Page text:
What he does is to hold a feast. So here's the second gesture: 'Make the people lie down'. Whereas Jesus sits, to teach, the people are invited, not to sit down as our translation says, but to lie down to eat. The word doesn't mean lie down and go to sleep, it means to 'recline', as you would at a banquet: that was the polite way to eat in high society. Whether Galilean peasants actually reclined at an impromptu meal like this out in the countryside seems unlikely, but he wants to say this wasn't a picnic or a snack, it was what we would call a proper sit-down meal – for him, a proper lie-down banquet. Perhaps we hear an echo also of Ps 23: 'You make me lie down in green pastures'.
Lying down there on the green grass, we're told, Jesus fed five thousand people (actually 500 men, with women and children too, evidently) with five loaves and two fish. How can that happen? It is a great wonder and the story is told in each of the gospels. In fact it's the only miracle story told in all four gospels, and Matthew and Mark tell it again in another version with 4000 people, so it appears six times in all. That's some indication of the importance they attached to it. But what happened? Did Jesus somehow takes these few loaves and multiply them into thousands?
Maybe, but that is not quite what the story says. And though it is told six times in the four gospels, it is not presented as a miracle. In the gospels when Jesus does a miracle people react to it as an extraordinary event: they are amazed, astonished, overcome with awe; they say 'we never saw anything like this' or 'a great prophet has arisen among us'.
But notice that though the gospel writers think this story is so extraordinary it needs to be told six times, no one in the story seems to be awaree that anything special has happened. No one in Matthew, or Mark, or Luke, even comments that something amazing has happened. The only version where there is a response is this one, in John, and they get it wrong. They want to come and make Jesus king, so that he has to withdraw. That is the wrong answer, and it takes Jesus the rest of chapter 6 to point them to the right answer.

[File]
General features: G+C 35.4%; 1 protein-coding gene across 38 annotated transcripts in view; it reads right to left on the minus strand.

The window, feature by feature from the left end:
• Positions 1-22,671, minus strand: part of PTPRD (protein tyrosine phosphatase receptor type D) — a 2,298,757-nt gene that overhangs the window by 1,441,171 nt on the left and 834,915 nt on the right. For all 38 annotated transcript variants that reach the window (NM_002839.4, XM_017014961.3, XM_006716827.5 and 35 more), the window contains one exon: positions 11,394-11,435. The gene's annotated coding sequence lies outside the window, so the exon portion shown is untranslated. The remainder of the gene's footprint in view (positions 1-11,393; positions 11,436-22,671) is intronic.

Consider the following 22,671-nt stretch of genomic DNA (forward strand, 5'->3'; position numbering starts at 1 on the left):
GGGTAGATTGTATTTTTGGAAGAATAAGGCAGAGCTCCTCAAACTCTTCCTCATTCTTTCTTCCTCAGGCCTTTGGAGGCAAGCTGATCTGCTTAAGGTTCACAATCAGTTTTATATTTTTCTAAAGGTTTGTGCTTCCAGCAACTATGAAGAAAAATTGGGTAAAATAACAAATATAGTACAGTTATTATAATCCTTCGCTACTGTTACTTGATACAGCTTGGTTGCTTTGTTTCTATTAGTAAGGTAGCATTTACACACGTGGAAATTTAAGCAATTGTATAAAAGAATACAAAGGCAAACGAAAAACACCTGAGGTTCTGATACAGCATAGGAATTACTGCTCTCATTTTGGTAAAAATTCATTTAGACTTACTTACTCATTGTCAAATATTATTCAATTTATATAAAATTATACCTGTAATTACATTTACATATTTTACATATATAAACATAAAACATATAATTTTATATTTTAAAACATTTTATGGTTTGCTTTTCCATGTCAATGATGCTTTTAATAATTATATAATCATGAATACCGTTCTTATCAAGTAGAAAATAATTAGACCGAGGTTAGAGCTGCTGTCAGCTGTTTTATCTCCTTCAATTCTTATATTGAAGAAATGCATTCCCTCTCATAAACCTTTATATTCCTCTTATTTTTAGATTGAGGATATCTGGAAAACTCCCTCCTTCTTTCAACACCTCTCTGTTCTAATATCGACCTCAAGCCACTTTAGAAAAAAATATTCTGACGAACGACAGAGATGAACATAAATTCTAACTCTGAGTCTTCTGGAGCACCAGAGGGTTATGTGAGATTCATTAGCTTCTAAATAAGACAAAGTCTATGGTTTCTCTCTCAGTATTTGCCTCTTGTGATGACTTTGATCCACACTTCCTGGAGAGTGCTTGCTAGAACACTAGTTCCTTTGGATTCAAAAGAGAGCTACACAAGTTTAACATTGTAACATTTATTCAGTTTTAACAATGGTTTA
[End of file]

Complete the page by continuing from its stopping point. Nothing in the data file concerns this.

What did happen, then? Let's listen to what it says. One clue is that St John, telling this story of the great feeding, is thinking about the little story of Elisha, which the compliers of the Lectionary have helpfully placed alongside it today. We heard how Elisha took rather more bread (twenty loaves) and fed rather fewer people (a hundred). The numbers are still challenging, and the point is to illustrate a word of the Lord: 'They shall eat and have some left': and so they do, with Elisha and with Jesus.
We know St John is thinking of this particular story because when he describes the 'boy' who brings the loaves he uses the same word as is used to describe Elisha's servant; and in both stories it is specifically barley loaves, the common barley bread of the poor.
There is another factor. The Elisha story happens in the middle of a famine. When someone comes bringing bread to the prophet it is named as 'food from the first-fruits'. This is not just food he is carrying, it is a sacrifice offered to God, through the prophet. The farmer has grain, despite the famine, and his response is not to hoard it, or keep quiet about his singular good fortune, but to cut the first ears of barley, bake loaves, and present them publicly in a thank-offering to God.
Whatever Elisha does, there is already a miracle going on, first in the fields (God is giving food!) and hen in the hearts of those who recognize God as the Giver of all good things, and give thanks to God in this costly way.